The summer of 2012 marked the 60th anniversary celebration of Queen Elizabeth II’s accession to the British throne. The pomp and pageantry of her diamond julibee captivated not only her royal subjects but also people around world. Even journalists and broadcasters from the United States covering the festivities seemed enchanted by the rousing chords of “God Save the Queen.”a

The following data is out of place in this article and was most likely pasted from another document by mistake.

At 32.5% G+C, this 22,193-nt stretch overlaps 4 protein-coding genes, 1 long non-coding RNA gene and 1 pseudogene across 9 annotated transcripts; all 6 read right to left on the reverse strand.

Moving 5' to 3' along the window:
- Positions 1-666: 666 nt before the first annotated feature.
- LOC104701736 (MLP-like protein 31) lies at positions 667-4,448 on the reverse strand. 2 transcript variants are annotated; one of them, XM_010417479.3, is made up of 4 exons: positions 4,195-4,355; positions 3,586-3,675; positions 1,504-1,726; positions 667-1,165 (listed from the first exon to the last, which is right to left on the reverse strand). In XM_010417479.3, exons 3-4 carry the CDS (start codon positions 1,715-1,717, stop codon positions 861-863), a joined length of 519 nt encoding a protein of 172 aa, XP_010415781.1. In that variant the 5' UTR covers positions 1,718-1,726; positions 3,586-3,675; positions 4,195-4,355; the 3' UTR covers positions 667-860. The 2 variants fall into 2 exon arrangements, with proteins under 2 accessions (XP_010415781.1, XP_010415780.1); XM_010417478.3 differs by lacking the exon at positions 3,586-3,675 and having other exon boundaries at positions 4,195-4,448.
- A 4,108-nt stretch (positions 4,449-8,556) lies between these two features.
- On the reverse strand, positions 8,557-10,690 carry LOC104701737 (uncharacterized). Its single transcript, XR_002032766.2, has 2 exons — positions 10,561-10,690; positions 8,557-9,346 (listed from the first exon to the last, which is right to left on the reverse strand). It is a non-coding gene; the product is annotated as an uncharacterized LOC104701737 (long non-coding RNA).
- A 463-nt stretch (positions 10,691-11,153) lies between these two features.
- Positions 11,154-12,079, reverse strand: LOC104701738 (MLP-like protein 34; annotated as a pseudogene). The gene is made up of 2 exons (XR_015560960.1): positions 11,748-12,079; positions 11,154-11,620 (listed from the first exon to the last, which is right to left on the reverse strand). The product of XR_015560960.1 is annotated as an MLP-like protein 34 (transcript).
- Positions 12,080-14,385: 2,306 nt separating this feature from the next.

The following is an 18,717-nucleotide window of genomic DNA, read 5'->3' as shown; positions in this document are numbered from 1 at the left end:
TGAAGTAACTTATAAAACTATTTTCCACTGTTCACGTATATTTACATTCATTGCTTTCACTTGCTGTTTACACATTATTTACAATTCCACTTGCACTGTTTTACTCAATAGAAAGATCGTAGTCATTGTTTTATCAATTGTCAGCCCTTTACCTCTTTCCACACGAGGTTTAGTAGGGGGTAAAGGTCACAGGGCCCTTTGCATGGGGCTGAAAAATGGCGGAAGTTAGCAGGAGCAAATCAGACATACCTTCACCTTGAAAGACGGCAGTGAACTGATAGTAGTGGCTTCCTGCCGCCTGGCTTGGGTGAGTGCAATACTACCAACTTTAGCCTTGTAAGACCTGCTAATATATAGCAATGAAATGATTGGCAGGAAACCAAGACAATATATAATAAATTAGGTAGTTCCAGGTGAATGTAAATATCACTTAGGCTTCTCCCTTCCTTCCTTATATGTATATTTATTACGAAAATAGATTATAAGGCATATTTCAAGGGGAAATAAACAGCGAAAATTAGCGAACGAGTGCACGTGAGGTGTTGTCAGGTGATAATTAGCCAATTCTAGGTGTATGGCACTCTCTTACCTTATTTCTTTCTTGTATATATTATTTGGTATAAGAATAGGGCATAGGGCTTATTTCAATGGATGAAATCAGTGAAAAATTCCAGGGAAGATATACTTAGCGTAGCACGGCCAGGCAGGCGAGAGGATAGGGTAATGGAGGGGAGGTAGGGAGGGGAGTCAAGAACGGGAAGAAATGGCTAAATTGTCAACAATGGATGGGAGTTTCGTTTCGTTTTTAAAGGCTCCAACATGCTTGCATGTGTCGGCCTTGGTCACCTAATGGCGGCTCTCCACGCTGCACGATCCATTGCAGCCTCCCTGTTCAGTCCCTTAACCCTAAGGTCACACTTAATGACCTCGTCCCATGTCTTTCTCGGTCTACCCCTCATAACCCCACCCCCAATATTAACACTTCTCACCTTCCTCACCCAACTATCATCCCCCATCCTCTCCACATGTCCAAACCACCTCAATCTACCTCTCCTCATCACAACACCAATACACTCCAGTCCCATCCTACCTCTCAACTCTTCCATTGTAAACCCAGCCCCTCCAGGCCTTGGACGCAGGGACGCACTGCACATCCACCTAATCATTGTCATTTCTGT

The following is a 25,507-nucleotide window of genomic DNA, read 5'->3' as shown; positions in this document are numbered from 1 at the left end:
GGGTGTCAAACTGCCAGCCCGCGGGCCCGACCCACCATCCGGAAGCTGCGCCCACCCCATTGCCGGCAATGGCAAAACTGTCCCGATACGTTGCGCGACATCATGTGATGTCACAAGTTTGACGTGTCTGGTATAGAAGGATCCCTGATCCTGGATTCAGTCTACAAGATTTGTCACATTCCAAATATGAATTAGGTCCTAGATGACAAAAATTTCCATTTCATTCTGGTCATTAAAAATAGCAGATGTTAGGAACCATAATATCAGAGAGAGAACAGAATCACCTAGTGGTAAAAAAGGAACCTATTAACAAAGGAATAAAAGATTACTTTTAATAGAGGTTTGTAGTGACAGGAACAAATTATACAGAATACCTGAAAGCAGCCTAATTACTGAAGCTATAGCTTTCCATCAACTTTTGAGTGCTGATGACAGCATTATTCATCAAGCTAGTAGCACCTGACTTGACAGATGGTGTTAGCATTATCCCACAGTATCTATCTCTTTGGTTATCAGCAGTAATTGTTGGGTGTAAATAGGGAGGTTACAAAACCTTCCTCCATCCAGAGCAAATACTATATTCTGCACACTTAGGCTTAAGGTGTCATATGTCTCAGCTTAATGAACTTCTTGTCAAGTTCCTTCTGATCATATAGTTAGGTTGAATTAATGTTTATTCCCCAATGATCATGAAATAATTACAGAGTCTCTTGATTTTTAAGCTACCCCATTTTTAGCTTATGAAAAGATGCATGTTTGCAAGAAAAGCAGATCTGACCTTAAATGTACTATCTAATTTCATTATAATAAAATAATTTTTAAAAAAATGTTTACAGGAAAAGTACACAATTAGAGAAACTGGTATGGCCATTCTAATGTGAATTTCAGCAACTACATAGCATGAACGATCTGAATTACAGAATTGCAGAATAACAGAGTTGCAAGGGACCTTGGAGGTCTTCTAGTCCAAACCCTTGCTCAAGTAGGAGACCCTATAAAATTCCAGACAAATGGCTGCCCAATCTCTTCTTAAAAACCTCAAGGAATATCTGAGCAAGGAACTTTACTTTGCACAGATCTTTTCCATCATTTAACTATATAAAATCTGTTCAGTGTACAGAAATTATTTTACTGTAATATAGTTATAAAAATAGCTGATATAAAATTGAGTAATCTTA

It’s a basic interpretive principle that words and texts only have meaning in context, literally that which is “with the text.” Often, we unconsciously import our own social, political and religious contexts, values and assumptions. When we encounter language of “salvation” and “redemption” in religious context, we often understand these words as referring to an individual’s spiritual status, but that is not how the words were used in the Biblical period. In the context of the British Commonwealth, we immediately recognize the strains of “God Save the Queen” as a celebration of British patriotism, a plea to protect the monarchy and preserve the political order, not a call for her conversion or spiritual salvation. Similarly in ancient Israel, talk of salvation and redemption had a physical/political meaning rather than a spiritual one.